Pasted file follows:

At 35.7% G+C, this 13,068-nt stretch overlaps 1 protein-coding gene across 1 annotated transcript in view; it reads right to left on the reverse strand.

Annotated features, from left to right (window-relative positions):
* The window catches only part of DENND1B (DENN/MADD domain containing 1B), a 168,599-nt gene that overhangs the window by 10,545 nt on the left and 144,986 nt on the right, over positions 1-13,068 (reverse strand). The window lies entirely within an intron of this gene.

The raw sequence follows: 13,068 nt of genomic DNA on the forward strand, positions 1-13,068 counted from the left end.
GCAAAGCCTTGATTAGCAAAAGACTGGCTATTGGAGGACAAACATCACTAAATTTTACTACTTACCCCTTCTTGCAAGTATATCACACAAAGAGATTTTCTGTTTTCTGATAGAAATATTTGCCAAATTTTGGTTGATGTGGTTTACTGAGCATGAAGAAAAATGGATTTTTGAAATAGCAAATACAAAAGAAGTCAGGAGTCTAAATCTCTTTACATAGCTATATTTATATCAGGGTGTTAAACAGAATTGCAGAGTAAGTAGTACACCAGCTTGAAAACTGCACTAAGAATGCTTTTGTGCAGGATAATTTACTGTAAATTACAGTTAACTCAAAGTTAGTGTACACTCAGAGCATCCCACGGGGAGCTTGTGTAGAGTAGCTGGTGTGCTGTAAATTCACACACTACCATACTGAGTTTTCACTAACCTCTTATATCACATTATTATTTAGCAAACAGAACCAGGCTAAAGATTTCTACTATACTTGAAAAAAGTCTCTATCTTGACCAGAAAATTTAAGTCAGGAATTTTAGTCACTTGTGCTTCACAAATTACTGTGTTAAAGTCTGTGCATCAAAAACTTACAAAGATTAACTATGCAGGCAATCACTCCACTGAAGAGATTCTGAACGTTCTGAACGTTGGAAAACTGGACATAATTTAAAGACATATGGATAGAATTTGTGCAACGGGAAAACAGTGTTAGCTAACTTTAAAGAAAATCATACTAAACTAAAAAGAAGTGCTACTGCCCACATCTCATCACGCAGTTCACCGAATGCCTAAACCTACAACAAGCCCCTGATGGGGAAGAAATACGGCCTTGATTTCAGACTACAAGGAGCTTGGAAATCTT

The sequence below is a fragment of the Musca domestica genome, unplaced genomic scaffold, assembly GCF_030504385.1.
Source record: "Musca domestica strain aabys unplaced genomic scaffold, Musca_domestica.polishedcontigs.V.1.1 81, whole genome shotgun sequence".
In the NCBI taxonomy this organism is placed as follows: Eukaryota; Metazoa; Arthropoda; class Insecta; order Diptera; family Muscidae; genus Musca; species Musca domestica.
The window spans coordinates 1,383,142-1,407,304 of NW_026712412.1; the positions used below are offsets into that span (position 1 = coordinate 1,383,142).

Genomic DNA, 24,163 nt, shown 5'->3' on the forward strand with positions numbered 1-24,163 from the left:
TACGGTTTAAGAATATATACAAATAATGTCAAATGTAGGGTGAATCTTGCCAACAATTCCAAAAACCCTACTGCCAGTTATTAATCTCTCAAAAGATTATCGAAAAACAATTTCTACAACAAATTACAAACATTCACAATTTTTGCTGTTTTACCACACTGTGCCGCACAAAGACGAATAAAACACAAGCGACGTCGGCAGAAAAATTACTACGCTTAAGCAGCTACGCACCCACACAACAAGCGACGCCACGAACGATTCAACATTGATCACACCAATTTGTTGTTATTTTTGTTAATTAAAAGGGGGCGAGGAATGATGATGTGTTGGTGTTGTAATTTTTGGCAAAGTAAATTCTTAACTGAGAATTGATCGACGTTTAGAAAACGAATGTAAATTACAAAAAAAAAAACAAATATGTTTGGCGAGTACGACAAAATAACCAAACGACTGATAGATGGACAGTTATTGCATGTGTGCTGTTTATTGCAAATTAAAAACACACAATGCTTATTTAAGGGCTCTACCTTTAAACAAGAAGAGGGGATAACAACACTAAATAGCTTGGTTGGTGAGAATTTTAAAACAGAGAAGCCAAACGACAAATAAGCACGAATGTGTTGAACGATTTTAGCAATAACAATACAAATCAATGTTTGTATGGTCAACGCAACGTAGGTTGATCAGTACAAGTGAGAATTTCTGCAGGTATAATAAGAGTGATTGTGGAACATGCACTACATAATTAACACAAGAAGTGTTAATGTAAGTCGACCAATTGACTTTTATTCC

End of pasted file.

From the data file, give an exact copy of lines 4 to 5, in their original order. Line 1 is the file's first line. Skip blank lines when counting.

The raw sequence follows: 13,068 nt of genomic DNA on the forward strand, positions 1-13,068 counted from the left end.
GCAAAGCCTTGATTAGCAAAAGACTGGCTATTGGAGGACAAACATCACTAAATTTTACTACTTACCCCTTCTTGCAAGTATATCACACAAAGAGATTTTCTGTTTTCTGATAGAAATATTTGCCAAATTTTGGTTGATGTGGTTTACTGAGCATGAAGAAAAATGGATTTTTGAAATAGCAAATACAAAAGAAGTCAGGAGTCTAAATCTCTTTACATAGCTATATTTATATCAGGGTGTTAAACAGAATTGCAGAGTAAGTAGTACACCAGCTTGAAAACTGCACTAAGAATGCTTTTGTGCAGGATAATTTACTGTAAATTACAGTTAACTCAAAGTTAGTGTACACTCAGAGCATCCCACGGGGAGCTTGTGTAGAGTAGCTGGTGTGCTGTAAATTCACACACTACCATACTGAGTTTTCACTAACCTCTTATATCACATTATTATTTAGCAAACAGAACCAGGCTAAAGATTTCTACTATACTTGAAAAAAGTCTCTATCTTGACCAGAAAATTTAAGTCAGGAATTTTAGTCACTTGTGCTTCACAAATTACTGTGTTAAAGTCTGTGCATCAAAAACTTACAAAGATTAACTATGCAGGCAATCACTCCACTGAAGAGATTCTGAACGTTCTGAACGTTGGAAAACTGGACATAATTTAAAGACATATGGATAGAATTTGTGCAACGGGAAAACAGTGTTAGCTAACTTTAAAGAAAATCATACTAAACTAAAAAGAAGTGCTACTGCCCACATCTCATCACGCAGTTCACCGAATGCCTAAACCTACAACAAGCCCCTGATGGGGAAGAAATACGGCCTTGATTTCAGACTACAAGGAGCTTGGAAATCTT